It were an occupation peculiarly pleasing to cull from our early historians, and exhibit before you every detail of this transaction; to carry you in imagination on board their bark at the first moment of her arrival in the bay; to accompany Carver, Winslow, Bradford, and Standish, in all their excursions upon the desolate coast; to follow them into every rivulet and creek where they endeavored to find a firm footing, and to fix, with a pause of delight and exultation, the instant when the first of these heroic adventurers alighted on the spot where you, their descendants, now enjoy the glorious and happy reward of their labors.
And this is my own opinion; for, where he could and should give freedom to his pen in praise of so worthy a knight, he seems to me deliberately to pass it over in silence; which is ill done and worse contrived, for it is the business and duty of historians to be exact, truthful, and wholly free from passion, and neither interest nor fear, hatred nor love, should make them swerve from the path of truth, whose mother is history, rival of time, storehouse of deeds, witness for the past, example and counsel for the present, and warning for the future.
This period of European affairs is emphatically styled by historians, the times of feudal anarchy.
But, writing as a Historian, he has identified himself(perhaps too closely) with the views generally adopted by Flatland, and (as he has been informed) even by Spaceland, Historians; in whose pages (until very recent times) the destinies of Women and of the masses of mankind have seldom been deemed worthy of mention and never of careful consideration.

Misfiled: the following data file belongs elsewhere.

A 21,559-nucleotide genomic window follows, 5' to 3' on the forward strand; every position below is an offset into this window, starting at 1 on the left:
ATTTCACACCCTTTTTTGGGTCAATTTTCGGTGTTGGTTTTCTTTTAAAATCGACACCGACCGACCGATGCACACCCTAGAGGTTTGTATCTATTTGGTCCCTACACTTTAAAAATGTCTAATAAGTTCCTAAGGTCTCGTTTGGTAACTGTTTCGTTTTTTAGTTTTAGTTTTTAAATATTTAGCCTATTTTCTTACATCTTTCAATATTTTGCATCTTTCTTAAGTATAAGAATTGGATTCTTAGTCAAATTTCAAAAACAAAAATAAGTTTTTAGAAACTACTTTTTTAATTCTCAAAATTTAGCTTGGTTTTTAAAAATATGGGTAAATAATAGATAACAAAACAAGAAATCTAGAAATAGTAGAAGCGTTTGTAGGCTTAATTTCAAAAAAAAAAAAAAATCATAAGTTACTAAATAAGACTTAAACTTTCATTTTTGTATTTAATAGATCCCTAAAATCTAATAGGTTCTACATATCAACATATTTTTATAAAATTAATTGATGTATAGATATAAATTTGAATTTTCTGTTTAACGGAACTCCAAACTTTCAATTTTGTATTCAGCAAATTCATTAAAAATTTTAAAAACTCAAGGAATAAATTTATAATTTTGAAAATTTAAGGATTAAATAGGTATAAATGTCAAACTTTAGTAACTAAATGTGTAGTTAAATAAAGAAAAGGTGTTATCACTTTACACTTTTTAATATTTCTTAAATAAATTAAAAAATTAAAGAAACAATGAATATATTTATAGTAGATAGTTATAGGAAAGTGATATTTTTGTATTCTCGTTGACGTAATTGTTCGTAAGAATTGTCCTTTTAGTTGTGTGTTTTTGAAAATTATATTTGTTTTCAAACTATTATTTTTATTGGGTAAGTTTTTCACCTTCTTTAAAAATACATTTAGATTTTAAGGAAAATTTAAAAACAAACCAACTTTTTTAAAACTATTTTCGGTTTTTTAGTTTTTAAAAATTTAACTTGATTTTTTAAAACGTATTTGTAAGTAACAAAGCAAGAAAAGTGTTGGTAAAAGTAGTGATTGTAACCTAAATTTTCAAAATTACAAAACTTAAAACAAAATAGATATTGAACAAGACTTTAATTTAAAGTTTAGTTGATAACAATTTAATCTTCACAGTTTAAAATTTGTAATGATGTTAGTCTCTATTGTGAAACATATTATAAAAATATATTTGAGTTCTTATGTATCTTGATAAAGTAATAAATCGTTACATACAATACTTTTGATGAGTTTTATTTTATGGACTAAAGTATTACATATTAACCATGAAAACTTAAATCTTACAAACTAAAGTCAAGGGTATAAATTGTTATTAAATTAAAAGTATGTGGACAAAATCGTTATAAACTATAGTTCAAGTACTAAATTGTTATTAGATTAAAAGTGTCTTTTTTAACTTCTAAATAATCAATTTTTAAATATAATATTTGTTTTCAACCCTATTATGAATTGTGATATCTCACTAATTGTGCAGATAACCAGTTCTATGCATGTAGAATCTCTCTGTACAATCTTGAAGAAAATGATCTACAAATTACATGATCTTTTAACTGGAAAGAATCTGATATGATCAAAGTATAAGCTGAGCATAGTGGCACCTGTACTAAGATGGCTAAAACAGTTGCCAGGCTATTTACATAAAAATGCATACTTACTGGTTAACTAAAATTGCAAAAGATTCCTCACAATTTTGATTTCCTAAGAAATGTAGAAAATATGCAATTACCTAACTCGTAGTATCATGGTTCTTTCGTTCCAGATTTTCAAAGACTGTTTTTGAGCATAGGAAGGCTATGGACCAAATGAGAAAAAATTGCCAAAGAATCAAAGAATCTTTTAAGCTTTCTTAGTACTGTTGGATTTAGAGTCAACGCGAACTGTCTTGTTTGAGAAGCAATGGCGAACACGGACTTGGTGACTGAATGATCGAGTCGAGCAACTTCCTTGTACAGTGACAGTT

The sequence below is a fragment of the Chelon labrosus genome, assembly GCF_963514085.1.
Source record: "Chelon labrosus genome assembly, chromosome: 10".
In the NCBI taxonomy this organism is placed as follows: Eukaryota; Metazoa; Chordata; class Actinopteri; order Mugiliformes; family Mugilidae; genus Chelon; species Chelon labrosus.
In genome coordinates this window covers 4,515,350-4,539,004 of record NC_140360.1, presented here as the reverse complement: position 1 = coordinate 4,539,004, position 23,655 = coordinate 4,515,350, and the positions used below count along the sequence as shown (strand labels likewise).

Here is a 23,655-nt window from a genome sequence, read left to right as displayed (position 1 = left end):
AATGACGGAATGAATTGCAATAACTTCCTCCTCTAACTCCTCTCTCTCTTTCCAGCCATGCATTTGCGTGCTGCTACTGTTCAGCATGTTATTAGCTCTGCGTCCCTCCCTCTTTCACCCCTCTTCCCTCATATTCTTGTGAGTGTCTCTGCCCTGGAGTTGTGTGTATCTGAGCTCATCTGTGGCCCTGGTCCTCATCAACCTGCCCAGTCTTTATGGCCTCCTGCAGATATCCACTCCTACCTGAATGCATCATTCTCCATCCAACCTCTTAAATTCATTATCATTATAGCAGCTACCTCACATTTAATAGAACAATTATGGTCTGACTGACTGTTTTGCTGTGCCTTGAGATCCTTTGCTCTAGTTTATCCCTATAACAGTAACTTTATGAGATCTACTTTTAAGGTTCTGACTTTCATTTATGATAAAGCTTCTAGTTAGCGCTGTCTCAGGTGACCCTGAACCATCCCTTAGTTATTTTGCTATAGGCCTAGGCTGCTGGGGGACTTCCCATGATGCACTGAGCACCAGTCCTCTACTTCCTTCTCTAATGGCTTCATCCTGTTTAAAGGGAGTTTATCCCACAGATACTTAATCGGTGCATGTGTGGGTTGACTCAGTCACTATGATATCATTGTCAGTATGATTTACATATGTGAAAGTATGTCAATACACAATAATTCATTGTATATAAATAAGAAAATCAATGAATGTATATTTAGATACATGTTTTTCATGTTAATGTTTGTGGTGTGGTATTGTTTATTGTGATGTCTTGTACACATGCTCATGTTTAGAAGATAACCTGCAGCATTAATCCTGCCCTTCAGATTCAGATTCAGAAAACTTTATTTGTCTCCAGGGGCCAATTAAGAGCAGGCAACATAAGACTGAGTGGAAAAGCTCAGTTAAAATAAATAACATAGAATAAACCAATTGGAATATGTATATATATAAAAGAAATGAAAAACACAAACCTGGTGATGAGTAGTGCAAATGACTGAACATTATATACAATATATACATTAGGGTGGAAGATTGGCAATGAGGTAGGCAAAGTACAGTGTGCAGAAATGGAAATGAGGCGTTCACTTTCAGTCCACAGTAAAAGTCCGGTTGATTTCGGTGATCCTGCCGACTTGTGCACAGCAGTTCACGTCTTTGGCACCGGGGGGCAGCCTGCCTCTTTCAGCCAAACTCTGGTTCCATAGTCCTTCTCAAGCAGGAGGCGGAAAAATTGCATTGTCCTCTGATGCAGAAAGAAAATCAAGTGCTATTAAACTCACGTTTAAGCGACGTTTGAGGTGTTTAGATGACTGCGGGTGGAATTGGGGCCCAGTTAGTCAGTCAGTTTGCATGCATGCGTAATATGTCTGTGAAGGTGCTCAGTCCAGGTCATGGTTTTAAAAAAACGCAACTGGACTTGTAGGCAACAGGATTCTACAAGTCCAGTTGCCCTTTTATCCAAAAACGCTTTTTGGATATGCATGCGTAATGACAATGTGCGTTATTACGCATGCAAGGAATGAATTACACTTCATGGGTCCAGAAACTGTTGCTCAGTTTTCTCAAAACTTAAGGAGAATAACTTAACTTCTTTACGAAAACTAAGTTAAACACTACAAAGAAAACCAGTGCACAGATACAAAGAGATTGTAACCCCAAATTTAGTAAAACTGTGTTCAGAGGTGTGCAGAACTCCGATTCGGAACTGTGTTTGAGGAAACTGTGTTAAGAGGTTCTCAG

The Greek and Latin historians do not speak favourably of it, and Strabo says it is very dangerous during the Etesian winds and in the rainy season.
Always the same impassible member of the Reform Club, whom no incident could surprise, as unvarying as the ship's chronometers, and seldom having the curiosity even to go upon the deck, he passed through the memorable scenes of the Red Sea with cold indifference; did not care to recognise the historic towns and villages which, along its borders, raised their picturesque outlines against the sky; and betrayed no fear of the dangers of the Arabic Gulf, which the old historians always spoke of with horror, and upon which the ancient navigators never ventured without propitiating the gods by ample sacrifices.